Vol. 18 • Issue 5 • Page 7
President: Michael P. Merren, MSM, MMSc, PA-C, AA-C
Mean total income from primary employer for PAs in anesthesiology: $93,370
Estimated No. of PAs in anesthesia: About 0.3% of clinically practicing PAs who responded to the 2008 AAPA Census specialized in anesthesia, equating to about 222 PAs.
2 types of PA roles: Anesthesia PAs perform many duties working under an anesthesiologist, but two main groups have two clearly defined roles, Merren says. Most work in preoperative clinics; their duties include performing anesthesia-focused histories and physical exams, ordering consults and evaluating lab work. PAs in the second group work in the OR and deliver intraoperative anesthesia. These PAs have completed an 18- to 27-month anesthesia training program to become certified to deliver and bill for anesthesia services, Merren says. They perform many of the duties of the PAs in the first group but also may formulate anesthetic care plans, extubate patients and place IVs, arterial and central lines and pulmonary artery catheters.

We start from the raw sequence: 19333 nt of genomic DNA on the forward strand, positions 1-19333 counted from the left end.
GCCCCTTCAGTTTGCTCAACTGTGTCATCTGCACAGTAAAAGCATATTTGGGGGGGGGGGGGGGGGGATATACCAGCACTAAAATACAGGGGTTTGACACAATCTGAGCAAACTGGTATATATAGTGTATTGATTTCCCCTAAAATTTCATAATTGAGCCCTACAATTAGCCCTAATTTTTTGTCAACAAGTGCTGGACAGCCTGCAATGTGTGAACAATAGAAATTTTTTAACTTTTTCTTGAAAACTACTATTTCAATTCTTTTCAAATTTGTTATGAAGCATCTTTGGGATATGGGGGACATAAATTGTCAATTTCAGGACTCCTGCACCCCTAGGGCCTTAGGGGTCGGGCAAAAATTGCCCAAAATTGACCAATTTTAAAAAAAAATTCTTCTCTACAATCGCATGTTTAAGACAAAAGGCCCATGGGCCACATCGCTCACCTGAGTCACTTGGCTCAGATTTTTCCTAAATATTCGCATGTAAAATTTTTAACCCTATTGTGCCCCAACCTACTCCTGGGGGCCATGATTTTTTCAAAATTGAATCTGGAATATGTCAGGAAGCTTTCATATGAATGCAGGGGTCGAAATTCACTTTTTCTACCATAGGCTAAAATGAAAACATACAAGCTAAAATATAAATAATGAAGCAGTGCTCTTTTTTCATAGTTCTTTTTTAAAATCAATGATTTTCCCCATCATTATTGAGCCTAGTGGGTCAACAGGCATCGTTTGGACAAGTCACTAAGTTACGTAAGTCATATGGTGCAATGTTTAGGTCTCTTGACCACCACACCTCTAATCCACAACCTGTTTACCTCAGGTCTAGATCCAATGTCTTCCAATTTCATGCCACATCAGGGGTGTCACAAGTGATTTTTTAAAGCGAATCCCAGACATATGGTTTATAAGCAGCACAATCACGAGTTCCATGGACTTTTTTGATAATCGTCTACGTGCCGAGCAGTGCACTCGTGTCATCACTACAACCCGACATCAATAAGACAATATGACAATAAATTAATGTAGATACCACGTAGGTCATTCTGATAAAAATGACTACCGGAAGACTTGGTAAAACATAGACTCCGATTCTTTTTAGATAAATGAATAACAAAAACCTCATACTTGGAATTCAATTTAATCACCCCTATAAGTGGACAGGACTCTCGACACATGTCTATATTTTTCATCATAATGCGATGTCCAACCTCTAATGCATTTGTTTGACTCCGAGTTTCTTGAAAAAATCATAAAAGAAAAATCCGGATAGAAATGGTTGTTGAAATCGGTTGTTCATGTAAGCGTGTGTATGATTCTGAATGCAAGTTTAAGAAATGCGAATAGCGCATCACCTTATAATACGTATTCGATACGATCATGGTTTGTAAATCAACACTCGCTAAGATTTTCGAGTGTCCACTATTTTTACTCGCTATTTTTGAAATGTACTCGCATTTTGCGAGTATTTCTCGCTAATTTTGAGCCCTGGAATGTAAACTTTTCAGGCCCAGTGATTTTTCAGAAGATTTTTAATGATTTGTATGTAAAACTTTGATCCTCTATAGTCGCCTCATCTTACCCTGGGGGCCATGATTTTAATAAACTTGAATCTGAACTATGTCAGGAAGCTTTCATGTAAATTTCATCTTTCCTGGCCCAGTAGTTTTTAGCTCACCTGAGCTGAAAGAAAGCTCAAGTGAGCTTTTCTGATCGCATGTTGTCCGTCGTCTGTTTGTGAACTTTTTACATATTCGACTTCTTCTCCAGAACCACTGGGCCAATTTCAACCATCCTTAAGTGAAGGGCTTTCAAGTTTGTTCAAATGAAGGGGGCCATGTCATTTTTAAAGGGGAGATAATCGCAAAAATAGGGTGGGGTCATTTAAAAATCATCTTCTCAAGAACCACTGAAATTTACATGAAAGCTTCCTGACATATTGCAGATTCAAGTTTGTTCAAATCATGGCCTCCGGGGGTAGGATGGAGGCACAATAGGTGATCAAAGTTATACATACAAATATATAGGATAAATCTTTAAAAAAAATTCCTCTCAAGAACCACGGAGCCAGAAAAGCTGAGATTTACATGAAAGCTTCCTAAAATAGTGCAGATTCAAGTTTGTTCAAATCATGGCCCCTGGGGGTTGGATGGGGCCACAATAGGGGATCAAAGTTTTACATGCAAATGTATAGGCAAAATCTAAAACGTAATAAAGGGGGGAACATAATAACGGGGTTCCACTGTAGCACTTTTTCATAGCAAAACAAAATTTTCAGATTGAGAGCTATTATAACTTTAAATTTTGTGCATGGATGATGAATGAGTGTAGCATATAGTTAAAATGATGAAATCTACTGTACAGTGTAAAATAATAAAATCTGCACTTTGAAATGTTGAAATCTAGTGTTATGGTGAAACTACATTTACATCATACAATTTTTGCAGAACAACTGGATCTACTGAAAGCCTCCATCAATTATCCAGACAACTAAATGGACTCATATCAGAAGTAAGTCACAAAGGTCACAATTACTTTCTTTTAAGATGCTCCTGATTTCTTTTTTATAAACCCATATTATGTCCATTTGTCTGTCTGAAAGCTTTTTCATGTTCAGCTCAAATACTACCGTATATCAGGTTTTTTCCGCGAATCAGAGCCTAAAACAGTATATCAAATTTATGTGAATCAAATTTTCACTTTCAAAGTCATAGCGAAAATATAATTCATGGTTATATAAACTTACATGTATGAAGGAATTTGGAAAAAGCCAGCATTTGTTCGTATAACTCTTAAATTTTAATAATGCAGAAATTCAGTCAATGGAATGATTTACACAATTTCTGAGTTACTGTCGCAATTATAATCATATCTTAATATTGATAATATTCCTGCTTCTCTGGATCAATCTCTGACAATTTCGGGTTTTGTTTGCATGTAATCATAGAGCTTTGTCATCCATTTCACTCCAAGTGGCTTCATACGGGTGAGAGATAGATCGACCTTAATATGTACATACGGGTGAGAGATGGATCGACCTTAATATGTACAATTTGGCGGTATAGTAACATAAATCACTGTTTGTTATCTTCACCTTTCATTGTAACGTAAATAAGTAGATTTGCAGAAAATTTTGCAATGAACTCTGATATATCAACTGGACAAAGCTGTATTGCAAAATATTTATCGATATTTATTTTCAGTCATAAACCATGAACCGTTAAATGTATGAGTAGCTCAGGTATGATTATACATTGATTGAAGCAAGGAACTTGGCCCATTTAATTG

Education options: Most training for preoperative PAs occurs on the job, Merren says. The seven programs for PAs seeking to perform intraoperative anesthesia are at Case Western Reserve University in Cleveland and an off-campus site in Houston, Emory University in Atlanta, South University in Savannah, Ga., Nova Southeastern University in Fort Lauderdale and Tampa, Fla., and the University of Missouri in Kansas City. The programs confer master's degrees in anesthesia, which allows PA graduates to sit for the anesthesia board exam.
Growth, but difficulties persist: Merren compares intraoperative anesthesia PAs to family practice PAs in the early years of the profession-the numbers are increasing to meet a need. The difficulties finding positions in the specialty are twofold, though. In addition to the need for an additional degree, Merren says, only certain hospitals will hire a PA anesthetist to deliver intraoperative aesthesia. Still, he says, "More and more preoperative anesthesia clinics are being staffed by PAs and NPs rather than by anesthesiologists. As a result of this shift in manpower, PAs and NPs are stepping up to meet the demand in these clinics."
Association reboot: After a period of dormancy, the Association of PAs in Anesthesia was revived about a year ago and now has 17 members. "We're very open to taking the time to discuss opportunities in the field of anesthesia with any PA," Merren says. "We're also very interested in helping PAs find job opportunities."
Web site: www.anesthesiapa.org
Sources: American Academy of Physician Assistants, Association of Physician Assistants in Anesthesia